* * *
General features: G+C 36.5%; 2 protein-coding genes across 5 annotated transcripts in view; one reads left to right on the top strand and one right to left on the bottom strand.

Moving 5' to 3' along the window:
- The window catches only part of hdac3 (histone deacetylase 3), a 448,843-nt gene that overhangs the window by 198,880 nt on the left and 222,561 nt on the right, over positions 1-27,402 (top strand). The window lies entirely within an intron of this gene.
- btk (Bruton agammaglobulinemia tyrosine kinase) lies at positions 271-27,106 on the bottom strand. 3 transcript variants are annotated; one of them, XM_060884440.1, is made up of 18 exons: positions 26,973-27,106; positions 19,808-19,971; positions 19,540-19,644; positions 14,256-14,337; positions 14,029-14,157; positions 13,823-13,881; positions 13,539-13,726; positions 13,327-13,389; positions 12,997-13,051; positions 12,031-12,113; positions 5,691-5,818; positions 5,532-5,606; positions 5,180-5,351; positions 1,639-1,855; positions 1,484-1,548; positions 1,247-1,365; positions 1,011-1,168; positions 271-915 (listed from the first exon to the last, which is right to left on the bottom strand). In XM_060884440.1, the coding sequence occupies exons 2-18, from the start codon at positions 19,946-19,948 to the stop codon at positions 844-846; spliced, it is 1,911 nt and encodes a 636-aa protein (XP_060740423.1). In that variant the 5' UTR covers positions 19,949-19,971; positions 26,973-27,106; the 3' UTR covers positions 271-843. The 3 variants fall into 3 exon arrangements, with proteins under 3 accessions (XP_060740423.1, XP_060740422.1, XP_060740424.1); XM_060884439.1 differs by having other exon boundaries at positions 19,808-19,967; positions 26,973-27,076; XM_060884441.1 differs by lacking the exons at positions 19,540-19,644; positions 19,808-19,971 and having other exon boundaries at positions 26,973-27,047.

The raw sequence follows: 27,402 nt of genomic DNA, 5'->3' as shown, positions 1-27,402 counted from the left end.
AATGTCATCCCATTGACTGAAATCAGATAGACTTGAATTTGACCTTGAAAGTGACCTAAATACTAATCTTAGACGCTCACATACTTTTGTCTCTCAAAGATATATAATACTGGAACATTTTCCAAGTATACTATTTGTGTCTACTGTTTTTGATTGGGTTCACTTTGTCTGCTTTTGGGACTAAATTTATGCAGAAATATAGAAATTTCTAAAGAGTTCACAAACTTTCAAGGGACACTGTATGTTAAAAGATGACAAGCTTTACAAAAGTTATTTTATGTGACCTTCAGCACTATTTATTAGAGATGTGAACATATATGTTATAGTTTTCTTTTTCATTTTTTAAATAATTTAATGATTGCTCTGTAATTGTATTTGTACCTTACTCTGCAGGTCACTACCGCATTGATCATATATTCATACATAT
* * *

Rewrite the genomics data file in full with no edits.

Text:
General features: G+C 36.5%; 2 protein-coding genes across 5 annotated transcripts in view; one reads left to right on the top strand and one right to left on the bottom strand.

Moving 5' to 3' along the window:
- The window catches only part of hdac3 (histone deacetylase 3), a 448,843-nt gene that overhangs the window by 198,880 nt on the left and 222,561 nt on the right, over positions 1-27,402 (top strand). The window lies entirely within an intron of this gene.
- btk (Bruton agammaglobulinemia tyrosine kinase) lies at positions 271-27,106 on the bottom strand. 3 transcript variants are annotated; one of them, XM_060884440.1, is made up of 18 exons: positions 26,973-27,106; positions 19,808-19,971; positions 19,540-19,644; positions 14,256-14,337; positions 14,029-14,157; positions 13,823-13,881; positions 13,539-13,726; positions 13,327-13,389; positions 12,997-13,051; positions 12,031-12,113; positions 5,691-5,818; positions 5,532-5,606; positions 5,180-5,351; positions 1,639-1,855; positions 1,484-1,548; positions 1,247-1,365; positions 1,011-1,168; positions 271-915 (listed from the first exon to the last, which is right to left on the bottom strand). In XM_060884440.1, the coding sequence occupies exons 2-18, from the start codon at positions 19,946-19,948 to the stop codon at positions 844-846; spliced, it is 1,911 nt and encodes a 636-aa protein (XP_060740423.1). In that variant the 5' UTR covers positions 19,949-19,971; positions 26,973-27,106; the 3' UTR covers positions 271-843. The 3 variants fall into 3 exon arrangements, with proteins under 3 accessions (XP_060740423.1, XP_060740422.1, XP_060740424.1); XM_060884439.1 differs by having other exon boundaries at positions 19,808-19,967; positions 26,973-27,076; XM_060884441.1 differs by lacking the exons at positions 19,540-19,644; positions 19,808-19,971 and having other exon boundaries at positions 26,973-27,047.

The raw sequence follows: 27,402 nt of genomic DNA, 5'->3' as shown, positions 1-27,402 counted from the left end.
AATGTCATCCCATTGACTGAAATCAGATAGACTTGAATTTGACCTTGAAAGTGACCTAAATACTAATCTTAGACGCTCACATACTTTTGTCTCTCAAAGATATATAATACTGGAACATTTTCCAAGTATACTATTTGTGTCTACTGTTTTTGATTGGGTTCACTTTGTCTGCTTTTGGGACTAAATTTATGCAGAAATATAGAAATTTCTAAAGAGTTCACAAACTTTCAAGGGACACTGTATGTTAAAAGATGACAAGCTTTACAAAAGTTATTTTATGTGACCTTCAGCACTATTTATTAGAGATGTGAACATATATGTTATAGTTTTCTTTTTCATTTTTTAAATAATTTAATGATTGCTCTGTAATTGTATTTGTACCTTACTCTGCAGGTCACTACCGCATTGATCATATATTCATACATAT